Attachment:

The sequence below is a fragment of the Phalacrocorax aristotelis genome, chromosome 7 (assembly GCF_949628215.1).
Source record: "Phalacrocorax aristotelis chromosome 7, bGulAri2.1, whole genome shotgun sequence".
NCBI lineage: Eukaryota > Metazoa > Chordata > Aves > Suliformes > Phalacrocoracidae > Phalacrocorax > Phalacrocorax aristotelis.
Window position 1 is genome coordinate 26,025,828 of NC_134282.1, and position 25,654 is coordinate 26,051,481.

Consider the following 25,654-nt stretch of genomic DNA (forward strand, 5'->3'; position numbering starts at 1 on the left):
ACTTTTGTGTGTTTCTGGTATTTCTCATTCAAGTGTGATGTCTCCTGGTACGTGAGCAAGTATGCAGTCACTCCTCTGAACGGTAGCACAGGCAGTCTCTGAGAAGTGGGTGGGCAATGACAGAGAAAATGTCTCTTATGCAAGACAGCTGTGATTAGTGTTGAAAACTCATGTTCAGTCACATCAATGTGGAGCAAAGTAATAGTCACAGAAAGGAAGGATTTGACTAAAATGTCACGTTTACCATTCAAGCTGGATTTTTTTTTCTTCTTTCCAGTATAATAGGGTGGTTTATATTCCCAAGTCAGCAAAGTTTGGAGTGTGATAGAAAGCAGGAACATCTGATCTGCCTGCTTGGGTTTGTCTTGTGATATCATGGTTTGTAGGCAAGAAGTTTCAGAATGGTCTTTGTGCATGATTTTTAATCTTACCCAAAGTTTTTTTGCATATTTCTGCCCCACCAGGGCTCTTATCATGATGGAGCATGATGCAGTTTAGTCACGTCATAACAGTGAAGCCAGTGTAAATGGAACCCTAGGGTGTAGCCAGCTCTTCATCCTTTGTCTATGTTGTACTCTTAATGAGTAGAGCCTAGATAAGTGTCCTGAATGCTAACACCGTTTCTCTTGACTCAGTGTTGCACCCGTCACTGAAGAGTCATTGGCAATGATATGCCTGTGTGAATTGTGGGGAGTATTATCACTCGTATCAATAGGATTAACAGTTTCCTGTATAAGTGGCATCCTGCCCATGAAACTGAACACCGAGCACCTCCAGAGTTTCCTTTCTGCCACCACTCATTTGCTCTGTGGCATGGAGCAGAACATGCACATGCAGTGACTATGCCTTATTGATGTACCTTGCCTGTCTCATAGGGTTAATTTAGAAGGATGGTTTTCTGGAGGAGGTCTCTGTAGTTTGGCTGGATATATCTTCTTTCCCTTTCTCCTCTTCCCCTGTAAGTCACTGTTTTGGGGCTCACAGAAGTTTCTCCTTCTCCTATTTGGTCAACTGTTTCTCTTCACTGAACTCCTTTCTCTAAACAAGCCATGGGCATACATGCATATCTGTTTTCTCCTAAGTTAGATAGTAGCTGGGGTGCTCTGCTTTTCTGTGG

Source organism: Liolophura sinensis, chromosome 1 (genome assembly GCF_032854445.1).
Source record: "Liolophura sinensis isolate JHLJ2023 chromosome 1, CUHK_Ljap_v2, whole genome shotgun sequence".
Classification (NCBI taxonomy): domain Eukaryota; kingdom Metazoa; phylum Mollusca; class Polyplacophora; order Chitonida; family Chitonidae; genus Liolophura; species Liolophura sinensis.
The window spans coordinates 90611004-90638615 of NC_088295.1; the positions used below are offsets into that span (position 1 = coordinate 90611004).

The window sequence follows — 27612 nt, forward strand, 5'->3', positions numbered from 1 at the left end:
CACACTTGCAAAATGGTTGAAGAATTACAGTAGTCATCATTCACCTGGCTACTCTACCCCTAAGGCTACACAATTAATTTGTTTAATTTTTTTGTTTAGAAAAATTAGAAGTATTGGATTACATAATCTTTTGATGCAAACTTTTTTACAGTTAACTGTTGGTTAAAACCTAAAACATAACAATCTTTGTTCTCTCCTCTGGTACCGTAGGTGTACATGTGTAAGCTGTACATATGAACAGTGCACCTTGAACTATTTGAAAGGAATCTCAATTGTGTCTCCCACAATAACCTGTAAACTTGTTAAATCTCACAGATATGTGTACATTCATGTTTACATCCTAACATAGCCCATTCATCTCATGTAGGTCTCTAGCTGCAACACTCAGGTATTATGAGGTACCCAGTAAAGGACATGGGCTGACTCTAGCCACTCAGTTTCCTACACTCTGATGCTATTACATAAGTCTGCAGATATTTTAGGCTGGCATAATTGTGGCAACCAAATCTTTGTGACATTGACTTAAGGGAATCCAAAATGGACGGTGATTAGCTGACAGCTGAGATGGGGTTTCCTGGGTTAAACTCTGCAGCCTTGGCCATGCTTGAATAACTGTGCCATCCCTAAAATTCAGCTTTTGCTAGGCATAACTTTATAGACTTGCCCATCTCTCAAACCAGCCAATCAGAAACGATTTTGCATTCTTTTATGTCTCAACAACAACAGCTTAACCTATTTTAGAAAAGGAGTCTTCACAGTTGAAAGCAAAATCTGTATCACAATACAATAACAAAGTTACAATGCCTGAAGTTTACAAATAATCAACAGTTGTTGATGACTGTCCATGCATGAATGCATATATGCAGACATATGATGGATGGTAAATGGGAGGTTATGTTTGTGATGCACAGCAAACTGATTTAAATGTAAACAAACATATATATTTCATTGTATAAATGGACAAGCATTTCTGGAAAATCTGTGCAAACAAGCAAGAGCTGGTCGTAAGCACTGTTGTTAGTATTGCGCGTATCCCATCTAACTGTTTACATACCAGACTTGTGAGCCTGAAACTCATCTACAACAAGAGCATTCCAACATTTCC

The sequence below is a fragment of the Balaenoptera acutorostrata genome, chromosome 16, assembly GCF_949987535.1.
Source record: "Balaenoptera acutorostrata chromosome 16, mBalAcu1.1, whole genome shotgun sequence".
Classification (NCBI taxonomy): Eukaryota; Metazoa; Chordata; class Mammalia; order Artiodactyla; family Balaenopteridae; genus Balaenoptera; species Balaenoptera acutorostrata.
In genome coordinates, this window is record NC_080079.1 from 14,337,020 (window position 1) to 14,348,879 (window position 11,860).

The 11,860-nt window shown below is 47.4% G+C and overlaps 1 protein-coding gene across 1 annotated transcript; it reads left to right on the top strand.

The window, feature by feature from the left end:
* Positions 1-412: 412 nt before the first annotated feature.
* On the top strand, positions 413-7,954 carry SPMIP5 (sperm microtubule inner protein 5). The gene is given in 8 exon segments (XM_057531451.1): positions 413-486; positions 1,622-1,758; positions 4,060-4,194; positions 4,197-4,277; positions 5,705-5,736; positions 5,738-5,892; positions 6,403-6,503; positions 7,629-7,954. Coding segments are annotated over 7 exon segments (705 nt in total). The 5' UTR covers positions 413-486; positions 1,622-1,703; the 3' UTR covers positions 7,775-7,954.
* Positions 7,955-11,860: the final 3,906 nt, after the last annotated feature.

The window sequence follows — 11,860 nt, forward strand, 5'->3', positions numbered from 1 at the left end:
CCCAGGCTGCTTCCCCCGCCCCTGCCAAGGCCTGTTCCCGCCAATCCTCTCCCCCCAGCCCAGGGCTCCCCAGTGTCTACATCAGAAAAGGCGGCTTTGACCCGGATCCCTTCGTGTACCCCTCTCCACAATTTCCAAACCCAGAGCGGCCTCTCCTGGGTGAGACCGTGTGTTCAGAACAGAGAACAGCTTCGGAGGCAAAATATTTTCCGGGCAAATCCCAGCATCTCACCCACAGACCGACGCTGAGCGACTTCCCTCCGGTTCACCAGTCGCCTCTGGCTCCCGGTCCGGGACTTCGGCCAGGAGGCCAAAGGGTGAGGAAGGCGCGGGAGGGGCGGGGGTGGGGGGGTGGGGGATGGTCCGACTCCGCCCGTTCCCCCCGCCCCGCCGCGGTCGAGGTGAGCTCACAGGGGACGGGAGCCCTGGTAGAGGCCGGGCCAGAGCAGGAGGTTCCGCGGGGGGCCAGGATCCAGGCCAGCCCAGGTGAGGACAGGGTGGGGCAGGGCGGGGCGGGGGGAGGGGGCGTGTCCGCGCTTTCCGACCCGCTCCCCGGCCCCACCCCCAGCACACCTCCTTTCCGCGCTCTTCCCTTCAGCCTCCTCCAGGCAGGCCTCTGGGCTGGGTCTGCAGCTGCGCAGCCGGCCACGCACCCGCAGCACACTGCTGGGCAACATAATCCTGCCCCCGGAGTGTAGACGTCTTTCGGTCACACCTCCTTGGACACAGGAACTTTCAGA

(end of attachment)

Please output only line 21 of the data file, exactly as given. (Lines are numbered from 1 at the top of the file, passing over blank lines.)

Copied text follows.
* Positions 7,955-11,860: the final 3,906 nt, after the last annotated feature.